A Holocaust survivor — along with his children and grandchildren — danced to Gloria Gaynor at concentration camps throughout Europe. Says the video’s uploader, “This dance is a tribute to the tenacity of the human spirit and a celebration of life.”  Watch the film.  Excellent.

And finally…. Twitter can be very enjoyable and amusing. @Nipclaw is a very serious barrister who enjoys and uses twitter well.  I have known her for many years.  The trouble is… I may have seen too many “Carry On” films in my ‘childhood’ and, therefore, just cannot resist her latest tweet this evening – pregnant with several meanings for people like me with too much time on my hands tonight. I may burn in the fires of hell. There are drawbacks to only 140 characters on twitter.

A short postcard… much to do.

Best, as always


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Lawyer and blogger Jack of Kent is in the midst of a very important case of concern to all bloggers. I shall leave him to take up the story – for he is doing the work pro bono, for which he is to be commended.  I certainly, have no problem at all in raising a glass to him.  In the interests of fairness it is only right that I draw your attention to a blog post by Ms Kaschke about the same proceedings.  You will, no doubt, draw your own conclusions.

An interesting article from Afua Hirsch of The Guardian….

Iceland aims to become a legal safe haven for journalists

Icelandic Modern Media Initiative would offer protection against litigation

Plans to reform defamation law announced

Ministry of Justice: Plans to review the law on defamation to protect free speech and freedom of expression were outlined today by Justice Minister Lord McNally.

The Ministry of Justice will publish a draft Defamation Bill for consultation and pre-legislative scrutiny in the new year, with a view to introducing a Bill as soon after that as parliamentary time allows.

Proposals for reform will be the subject of consultation with interested parties to ensure that a wide range of views are taken into account and that a fully informed assessment of reform is reached. The Government recognises the impact that the current law may be having on freedom of expression, particularly in relation to academic and scientific debate, the work of non-governmental organisations and investigative journalism and will be looking at options for addressing concerns around “libel tourism”.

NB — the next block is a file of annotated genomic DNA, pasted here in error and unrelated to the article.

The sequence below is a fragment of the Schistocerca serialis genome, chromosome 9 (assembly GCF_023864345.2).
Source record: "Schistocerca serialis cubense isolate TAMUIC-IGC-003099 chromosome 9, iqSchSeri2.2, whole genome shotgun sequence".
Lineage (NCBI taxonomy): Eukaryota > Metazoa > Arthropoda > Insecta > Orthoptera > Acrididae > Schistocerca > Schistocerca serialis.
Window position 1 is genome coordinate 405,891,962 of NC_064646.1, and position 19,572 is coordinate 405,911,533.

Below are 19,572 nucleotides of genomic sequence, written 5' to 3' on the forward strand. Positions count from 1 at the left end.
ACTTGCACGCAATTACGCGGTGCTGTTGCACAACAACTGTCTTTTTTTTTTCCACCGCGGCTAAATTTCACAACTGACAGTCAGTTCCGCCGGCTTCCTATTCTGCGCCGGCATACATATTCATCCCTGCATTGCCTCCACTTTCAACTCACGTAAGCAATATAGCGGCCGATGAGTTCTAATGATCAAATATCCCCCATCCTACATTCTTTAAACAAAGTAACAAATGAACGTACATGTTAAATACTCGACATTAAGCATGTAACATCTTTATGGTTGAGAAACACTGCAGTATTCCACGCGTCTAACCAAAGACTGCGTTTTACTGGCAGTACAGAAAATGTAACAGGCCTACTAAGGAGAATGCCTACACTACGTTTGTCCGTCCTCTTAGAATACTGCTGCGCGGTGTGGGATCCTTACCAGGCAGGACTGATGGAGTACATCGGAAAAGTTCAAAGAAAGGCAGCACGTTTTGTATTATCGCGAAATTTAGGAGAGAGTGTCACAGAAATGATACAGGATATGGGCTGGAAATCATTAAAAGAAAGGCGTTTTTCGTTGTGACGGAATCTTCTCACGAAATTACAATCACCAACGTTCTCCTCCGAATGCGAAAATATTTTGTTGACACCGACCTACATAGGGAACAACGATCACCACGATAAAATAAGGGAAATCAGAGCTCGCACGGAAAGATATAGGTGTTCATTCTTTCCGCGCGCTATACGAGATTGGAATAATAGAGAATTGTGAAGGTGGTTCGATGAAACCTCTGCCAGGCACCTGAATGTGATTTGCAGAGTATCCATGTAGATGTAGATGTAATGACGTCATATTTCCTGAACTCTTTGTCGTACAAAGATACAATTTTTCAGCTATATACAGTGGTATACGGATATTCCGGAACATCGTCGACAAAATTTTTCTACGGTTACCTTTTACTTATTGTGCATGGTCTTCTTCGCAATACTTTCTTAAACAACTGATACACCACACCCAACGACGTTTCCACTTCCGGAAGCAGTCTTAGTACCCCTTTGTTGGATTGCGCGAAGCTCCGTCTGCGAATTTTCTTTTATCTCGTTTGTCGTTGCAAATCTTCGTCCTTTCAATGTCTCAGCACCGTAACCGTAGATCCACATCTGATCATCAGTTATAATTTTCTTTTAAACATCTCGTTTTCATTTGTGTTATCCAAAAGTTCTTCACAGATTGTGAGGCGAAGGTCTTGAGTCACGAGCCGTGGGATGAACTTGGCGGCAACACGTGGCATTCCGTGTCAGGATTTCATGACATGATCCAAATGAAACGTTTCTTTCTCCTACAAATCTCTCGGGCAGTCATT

Lord McNally said:

‘Freedom of speech is the foundation of democracy. We need investigative journalism and scientific research to be able to flourish without the fear of unfounded, lengthy and costly defamation and libel cases being brought against them.

‘We are committed to reforming the law on defamation and want to focus on ensuring that a right and a fair balance is struck between freedom of expression and the protection of reputation.

‘The debate today in the House of Lords and Lord Lester’s Private Members Bill has greatly assisted our thinking on the matter. We will now move ahead with a draft Government Bill with all due urgency.’

Probation watchdog: serious crimes may be price to pay for cutting cost of justice

Telegraph: Murders and other serious crimes committed by prisoners released early from jail may have to be “accepted” by the public as part of attempts to keep down the cost of the criminal justice system, the probation watchdog suggested.

I fear, a sign of the times ahead – with all government departments keen to slash the deficit.  This will, inevitably, impact on legal aid as well…and, indeed, it has….

Fury as ‘superb’ training scheme for legal aid lawyers faces axe

• Former minister attacks £2.6m-a-year saving as short-sighted
• Poorest in society will be hardest hit, critics warn

Government plans to scrap a scheme for supporting the training of future legal aid lawyers has provoked a furious response, as critics say the move will hit the prospects of the poorest in society joining the profession. The plans would end the £2.6m-a-year training contract grant scheme, which helps pay for more than 750 young lawyers across England to qualify and give legal advice on issues such as housing, welfare benefits, immigration and crime.
This is a quick update. I am rather pre-occupied with a project.  I plan to write later in the day – it may be serious analysis but I suspect, given some of the above, it will involve Muttley Dastardly LLP and, therfore, be parodic.